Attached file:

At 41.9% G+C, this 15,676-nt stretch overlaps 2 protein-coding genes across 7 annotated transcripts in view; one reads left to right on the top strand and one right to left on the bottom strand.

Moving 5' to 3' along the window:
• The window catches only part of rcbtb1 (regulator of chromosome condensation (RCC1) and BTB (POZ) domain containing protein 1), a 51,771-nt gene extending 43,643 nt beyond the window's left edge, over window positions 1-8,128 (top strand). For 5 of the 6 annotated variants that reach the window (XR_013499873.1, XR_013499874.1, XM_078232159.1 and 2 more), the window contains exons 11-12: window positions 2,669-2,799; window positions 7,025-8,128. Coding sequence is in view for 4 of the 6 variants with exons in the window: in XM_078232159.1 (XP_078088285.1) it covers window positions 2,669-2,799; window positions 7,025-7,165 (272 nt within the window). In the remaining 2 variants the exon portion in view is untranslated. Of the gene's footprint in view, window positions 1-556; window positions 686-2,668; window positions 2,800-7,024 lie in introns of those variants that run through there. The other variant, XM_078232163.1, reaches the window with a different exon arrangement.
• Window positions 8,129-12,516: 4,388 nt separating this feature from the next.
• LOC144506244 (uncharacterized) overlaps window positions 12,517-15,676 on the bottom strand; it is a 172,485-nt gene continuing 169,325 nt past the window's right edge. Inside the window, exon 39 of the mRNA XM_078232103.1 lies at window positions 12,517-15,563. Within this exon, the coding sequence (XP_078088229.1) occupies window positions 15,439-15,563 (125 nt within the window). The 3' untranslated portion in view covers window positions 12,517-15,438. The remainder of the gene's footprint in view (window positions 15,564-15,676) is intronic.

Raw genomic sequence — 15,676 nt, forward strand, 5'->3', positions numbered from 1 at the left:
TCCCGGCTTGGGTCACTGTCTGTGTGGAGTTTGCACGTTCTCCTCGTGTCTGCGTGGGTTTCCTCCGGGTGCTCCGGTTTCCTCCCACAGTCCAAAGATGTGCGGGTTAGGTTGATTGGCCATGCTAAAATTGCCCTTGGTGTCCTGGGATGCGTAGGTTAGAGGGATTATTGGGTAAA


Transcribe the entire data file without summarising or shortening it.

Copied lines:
At 41.9% G+C, this 15,676-nt stretch overlaps 2 protein-coding genes across 7 annotated transcripts in view; one reads left to right on the top strand and one right to left on the bottom strand.

Moving 5' to 3' along the window:
• The window catches only part of rcbtb1 (regulator of chromosome condensation (RCC1) and BTB (POZ) domain containing protein 1), a 51,771-nt gene extending 43,643 nt beyond the window's left edge, over window positions 1-8,128 (top strand). For 5 of the 6 annotated variants that reach the window (XR_013499873.1, XR_013499874.1, XM_078232159.1 and 2 more), the window contains exons 11-12: window positions 2,669-2,799; window positions 7,025-8,128. Coding sequence is in view for 4 of the 6 variants with exons in the window: in XM_078232159.1 (XP_078088285.1) it covers window positions 2,669-2,799; window positions 7,025-7,165 (272 nt within the window). In the remaining 2 variants the exon portion in view is untranslated. Of the gene's footprint in view, window positions 1-556; window positions 686-2,668; window positions 2,800-7,024 lie in introns of those variants that run through there. The other variant, XM_078232163.1, reaches the window with a different exon arrangement.
• Window positions 8,129-12,516: 4,388 nt separating this feature from the next.
• LOC144506244 (uncharacterized) overlaps window positions 12,517-15,676 on the bottom strand; it is a 172,485-nt gene continuing 169,325 nt past the window's right edge. Inside the window, exon 39 of the mRNA XM_078232103.1 lies at window positions 12,517-15,563. Within this exon, the coding sequence (XP_078088229.1) occupies window positions 15,439-15,563 (125 nt within the window). The 3' untranslated portion in view covers window positions 12,517-15,438. The remainder of the gene's footprint in view (window positions 15,564-15,676) is intronic.

Raw genomic sequence — 15,676 nt, forward strand, 5'->3', positions numbered from 1 at the left:
TCCCGGCTTGGGTCACTGTCTGTGTGGAGTTTGCACGTTCTCCTCGTGTCTGCGTGGGTTTCCTCCGGGTGCTCCGGTTTCCTCCCACAGTCCAAAGATGTGCGGGTTAGGTTGATTGGCCATGCTAAAATTGCCCTTGGTGTCCTGGGATGCGTAGGTTAGAGGGATTATTGGGTAAA